It was the summer of 2001, and I had a front-row seat to negotiations designed to convince the Taliban to build a more inclusive Afghanistan. The fundamentalist Islamist movement, which was in power and controlled 90 percent of the country, had agreed to mediation with segments of the armed opposition, which was still denying the movement total control over Afghanistan. Midlevel Taliban envoys walked across the front line to meet with Karim Khalili, a representative of the country's Hazara minority and today Afghanistan's vice president.
This was Hindu Kush mountain warfare. The Taliban and the opposition were camped in the administrative centers of adjoining districts. But it took a day's hike to cross the mountain ridge in between. The white flag of the Taliban fluttered over their last check post, the green of the opposition over theirs. As a United Nations humanitarian coordinator, I required the cooperation of authorities on both sides to be able to move relief goods. In the process, I got to observe the sometimes subtle ways in which Afghans conducted their own wartime diplomacy -- the way that commanders deliberately kept a discreet channel of communication open to the other side as a sort of insurance policy.
The Taliban came to the talks prepared. They calculated they might be able to persuade the main Hazara party to break from the rest of the anti-Taliban armed opposition alliance -- divide and rule. The Taliban's discreet diplomacy was thus aimed at co-opting the Hazaras to their side. They started by proposing prisoner releases as a confidence-building measure, arranging for Hazara representatives to visit the jails in Kabul and Kandahar to compile lists of prisoners to be released as part of a putative deal. To run the negotiations, the Taliban chose a former mujahideen commander from Maidan Shahr, a town that sits astride one of the routes from Kabul into the Hazara country. He was a veteran of the war against the Soviets, a figure well-known to the Hazara leadership who could appeal to the Hazaras as permanent neighbors rather than temporary enemies.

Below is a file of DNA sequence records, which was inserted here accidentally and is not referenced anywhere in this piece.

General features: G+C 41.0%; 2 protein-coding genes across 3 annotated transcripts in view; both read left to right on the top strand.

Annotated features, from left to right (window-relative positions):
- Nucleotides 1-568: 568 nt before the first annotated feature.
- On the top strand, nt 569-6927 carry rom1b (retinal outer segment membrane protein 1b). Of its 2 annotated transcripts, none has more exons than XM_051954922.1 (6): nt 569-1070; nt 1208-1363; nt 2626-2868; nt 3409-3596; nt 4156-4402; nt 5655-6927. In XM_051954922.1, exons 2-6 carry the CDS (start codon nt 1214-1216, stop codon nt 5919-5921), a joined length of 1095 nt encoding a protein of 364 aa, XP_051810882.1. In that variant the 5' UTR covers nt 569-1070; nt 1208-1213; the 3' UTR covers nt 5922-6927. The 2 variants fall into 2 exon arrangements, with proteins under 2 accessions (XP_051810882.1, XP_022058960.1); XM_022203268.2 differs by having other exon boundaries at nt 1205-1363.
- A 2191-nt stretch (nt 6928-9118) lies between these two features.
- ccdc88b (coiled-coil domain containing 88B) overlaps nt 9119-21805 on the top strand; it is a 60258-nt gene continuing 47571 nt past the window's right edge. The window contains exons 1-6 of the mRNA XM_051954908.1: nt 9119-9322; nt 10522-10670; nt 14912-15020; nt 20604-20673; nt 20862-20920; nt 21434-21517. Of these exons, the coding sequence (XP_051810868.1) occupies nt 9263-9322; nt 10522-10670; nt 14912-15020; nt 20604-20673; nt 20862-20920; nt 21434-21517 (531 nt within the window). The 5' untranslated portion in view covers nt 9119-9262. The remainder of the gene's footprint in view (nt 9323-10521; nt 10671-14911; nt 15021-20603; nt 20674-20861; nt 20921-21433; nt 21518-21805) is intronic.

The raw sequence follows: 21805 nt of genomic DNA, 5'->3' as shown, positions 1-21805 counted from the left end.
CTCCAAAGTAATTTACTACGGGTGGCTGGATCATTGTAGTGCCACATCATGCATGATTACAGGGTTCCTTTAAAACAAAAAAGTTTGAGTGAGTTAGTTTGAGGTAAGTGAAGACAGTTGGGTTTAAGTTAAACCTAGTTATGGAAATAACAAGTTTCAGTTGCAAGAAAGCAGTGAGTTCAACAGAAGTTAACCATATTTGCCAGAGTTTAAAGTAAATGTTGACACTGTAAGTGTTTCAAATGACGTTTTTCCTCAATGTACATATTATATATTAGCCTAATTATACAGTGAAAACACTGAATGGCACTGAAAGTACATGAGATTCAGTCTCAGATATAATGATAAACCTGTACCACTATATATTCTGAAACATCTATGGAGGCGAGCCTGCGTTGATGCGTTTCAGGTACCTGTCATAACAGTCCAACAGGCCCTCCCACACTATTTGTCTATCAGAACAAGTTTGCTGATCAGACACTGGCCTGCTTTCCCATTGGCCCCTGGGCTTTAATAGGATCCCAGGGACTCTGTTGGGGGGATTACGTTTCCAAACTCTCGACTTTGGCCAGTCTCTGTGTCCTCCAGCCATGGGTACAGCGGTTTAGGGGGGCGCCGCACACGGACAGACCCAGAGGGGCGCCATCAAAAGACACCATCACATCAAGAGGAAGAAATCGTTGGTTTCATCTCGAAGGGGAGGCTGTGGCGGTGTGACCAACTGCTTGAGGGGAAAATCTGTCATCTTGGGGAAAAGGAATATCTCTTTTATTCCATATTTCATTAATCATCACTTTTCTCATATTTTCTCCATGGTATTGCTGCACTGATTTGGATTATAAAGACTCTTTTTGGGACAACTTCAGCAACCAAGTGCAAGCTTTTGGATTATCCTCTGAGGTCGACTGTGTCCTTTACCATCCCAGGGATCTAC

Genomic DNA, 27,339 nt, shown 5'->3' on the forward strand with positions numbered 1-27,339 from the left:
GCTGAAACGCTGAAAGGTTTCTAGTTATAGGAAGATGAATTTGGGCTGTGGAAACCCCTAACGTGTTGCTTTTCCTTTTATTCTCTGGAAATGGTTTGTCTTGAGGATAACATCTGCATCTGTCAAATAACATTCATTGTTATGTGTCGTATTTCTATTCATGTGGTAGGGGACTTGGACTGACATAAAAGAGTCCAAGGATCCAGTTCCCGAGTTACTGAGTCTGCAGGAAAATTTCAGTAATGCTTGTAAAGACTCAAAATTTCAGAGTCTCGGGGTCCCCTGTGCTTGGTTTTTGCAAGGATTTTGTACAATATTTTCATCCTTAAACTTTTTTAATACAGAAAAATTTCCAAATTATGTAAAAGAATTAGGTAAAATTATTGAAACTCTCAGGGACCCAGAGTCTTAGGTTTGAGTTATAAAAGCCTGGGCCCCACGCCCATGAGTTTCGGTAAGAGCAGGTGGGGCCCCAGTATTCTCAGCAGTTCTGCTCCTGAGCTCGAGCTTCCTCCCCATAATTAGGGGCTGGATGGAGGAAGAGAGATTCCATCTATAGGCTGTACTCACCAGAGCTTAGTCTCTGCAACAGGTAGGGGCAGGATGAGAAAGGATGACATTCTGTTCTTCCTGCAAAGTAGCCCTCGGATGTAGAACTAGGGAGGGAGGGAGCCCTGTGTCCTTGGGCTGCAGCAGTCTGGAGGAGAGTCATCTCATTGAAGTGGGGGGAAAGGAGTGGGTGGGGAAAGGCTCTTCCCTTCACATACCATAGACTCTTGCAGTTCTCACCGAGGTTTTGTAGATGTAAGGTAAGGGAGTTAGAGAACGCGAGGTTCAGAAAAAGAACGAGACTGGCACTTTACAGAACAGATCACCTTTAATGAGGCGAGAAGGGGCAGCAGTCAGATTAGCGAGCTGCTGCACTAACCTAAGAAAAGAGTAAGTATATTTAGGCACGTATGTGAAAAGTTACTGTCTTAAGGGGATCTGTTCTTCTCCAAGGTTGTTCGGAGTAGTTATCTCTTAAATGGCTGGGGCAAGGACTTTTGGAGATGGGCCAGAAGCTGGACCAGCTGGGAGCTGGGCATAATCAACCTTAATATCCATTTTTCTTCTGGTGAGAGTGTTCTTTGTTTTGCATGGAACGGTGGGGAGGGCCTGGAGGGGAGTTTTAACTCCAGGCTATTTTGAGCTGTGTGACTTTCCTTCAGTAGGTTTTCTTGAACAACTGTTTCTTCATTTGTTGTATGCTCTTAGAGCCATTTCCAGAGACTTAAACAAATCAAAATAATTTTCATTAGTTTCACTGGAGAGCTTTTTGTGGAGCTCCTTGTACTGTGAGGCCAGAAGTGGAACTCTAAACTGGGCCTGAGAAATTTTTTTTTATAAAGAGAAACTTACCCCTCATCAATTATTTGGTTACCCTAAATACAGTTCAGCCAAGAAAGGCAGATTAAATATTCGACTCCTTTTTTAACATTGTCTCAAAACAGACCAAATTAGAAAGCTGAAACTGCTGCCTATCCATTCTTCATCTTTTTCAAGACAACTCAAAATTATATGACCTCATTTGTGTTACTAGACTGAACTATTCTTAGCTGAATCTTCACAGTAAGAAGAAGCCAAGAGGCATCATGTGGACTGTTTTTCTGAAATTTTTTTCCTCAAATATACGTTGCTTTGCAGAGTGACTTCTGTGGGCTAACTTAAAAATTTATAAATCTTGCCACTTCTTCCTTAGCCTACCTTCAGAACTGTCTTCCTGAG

The process achieved a certain level of success and was still under way when the 9/11 attacks occurred, precipitating an international military campaign against the Taliban. Eventually, the Taliban envoys sought Khalili's protection when their Islamic Emirate collapsed -- in a sense they claimed on their insurance policy. In other words, the careful cultivation of links across the front line set some limits to the conflict and ensured that no one had to fight to the bitter end.
Over a decade later, negotiations with the Taliban are again in vogue. Of course, now the tables have turned. The Taliban have become the armed opposition to a government dominated by their former enemies, men such as Khalili. A bewildering cast of actors stands by, ready to guide the Taliban to the table in order to hash out the future of Afghanistan as U.S. forces withdraw. The movement's past history shows that it may indeed be possible to maneuver it to the negotiating table -- but after that point, the real challenges begin.
The negotiation with Khalili was just one of many examples of the Taliban coming to the negotiation table in the movement's 18-year history. On the positive side, the Taliban have negotiated and honored agreements. On the negative side, they also have a track record of ruthlessly using negotiation to gain tactical advantage, a convenient habit of referring all major issues to an inaccessible supreme leader, and an uncompromising espousal of maximalist demands. The Taliban self-image is one of toughness and directness, but their critics say they are tricky interlocutors. Negotiations with the Taliban at this point, therefore, promise to be a long, hard slog.
Most of the Taliban's experience in negotiations is with fellow Afghans. Throughout the 1990s, the movement frequently approached Afghan mediators to broker deals with mujahideen factions. The Taliban tended to see such political actions as complementary to their war aims. Much of the movement's original expansion across Afghanistan was achieved not by outright military assaults but by co-option and negotiation. Simply put, it persuaded opposing commanders to come over or step aside. This prowess in employing negotiating feints alongside a military campaign is an important part of the Taliban heritage.